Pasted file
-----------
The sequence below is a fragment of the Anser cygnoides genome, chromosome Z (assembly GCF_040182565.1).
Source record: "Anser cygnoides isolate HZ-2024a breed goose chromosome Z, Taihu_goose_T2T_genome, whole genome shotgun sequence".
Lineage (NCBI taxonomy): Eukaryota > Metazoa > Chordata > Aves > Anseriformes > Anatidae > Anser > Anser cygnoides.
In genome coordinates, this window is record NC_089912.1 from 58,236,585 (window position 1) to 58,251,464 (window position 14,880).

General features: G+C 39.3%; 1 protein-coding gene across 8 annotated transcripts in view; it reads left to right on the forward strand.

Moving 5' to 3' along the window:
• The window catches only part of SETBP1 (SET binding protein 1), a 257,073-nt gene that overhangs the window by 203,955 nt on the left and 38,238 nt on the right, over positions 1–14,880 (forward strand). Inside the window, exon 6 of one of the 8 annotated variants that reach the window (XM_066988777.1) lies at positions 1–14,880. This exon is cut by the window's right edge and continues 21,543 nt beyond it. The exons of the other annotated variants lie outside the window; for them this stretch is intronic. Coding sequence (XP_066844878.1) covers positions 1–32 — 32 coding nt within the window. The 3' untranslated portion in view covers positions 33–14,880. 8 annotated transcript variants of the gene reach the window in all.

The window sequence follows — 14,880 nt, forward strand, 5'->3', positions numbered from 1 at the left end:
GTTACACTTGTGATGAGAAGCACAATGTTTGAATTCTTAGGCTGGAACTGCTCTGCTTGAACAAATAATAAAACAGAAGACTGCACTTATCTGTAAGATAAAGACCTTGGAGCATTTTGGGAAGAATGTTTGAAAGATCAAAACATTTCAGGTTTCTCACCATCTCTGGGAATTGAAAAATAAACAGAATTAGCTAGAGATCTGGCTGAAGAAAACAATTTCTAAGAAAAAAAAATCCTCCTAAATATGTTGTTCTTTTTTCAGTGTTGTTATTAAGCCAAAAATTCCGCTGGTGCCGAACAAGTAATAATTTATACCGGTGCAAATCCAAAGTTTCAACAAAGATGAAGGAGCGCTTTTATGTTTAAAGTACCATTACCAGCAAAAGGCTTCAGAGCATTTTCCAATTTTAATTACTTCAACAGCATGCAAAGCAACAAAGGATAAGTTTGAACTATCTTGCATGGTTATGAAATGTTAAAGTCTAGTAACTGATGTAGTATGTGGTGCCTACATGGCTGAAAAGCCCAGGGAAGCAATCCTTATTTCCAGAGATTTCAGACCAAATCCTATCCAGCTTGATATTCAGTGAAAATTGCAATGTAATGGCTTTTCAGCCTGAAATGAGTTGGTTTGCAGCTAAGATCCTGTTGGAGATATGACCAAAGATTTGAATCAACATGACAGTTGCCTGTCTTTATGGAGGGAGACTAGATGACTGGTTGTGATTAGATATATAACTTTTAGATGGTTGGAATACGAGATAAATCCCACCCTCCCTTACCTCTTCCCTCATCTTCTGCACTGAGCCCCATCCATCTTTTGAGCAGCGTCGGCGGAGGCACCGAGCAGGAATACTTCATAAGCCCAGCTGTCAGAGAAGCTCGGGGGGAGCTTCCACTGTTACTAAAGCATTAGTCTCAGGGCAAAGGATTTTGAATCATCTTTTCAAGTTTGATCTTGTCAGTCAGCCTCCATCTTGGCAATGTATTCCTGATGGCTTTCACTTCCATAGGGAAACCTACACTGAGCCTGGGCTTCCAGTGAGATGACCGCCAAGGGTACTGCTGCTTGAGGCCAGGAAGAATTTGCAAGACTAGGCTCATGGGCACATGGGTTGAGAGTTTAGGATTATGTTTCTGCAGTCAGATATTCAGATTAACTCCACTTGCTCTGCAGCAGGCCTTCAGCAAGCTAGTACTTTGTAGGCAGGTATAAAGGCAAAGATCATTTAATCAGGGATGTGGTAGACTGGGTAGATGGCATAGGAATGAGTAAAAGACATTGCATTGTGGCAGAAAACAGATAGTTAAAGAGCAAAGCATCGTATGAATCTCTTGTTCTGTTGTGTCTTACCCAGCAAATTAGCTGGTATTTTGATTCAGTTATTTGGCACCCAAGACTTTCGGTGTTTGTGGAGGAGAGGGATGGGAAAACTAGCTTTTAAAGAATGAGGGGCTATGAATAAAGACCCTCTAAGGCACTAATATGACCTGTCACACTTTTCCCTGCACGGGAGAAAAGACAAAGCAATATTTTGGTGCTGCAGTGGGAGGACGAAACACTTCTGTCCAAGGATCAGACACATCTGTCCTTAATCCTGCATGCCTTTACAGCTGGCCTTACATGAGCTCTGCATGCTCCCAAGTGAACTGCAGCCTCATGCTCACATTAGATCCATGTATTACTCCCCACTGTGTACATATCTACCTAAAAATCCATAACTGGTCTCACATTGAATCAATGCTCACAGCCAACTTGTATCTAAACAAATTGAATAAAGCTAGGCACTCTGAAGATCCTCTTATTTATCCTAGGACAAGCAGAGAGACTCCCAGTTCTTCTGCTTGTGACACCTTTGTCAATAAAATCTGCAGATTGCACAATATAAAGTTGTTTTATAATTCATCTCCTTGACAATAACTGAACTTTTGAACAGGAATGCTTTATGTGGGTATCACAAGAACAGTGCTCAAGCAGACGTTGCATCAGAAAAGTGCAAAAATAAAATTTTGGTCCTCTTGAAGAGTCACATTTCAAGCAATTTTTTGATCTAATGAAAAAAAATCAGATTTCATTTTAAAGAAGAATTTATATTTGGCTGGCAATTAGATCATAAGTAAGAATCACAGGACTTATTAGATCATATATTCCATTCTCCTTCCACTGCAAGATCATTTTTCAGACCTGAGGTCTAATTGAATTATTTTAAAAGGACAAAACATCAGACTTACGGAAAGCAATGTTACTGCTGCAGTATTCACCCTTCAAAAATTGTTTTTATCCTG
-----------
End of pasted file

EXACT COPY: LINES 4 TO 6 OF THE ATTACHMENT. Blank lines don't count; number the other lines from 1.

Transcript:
In genome coordinates, this window is record NC_089912.1 from 58,236,585 (window position 1) to 58,251,464 (window position 14,880).

General features: G+C 39.3%; 1 protein-coding gene across 8 annotated transcripts in view; it reads left to right on the forward strand.

Moving 5' to 3' along the window: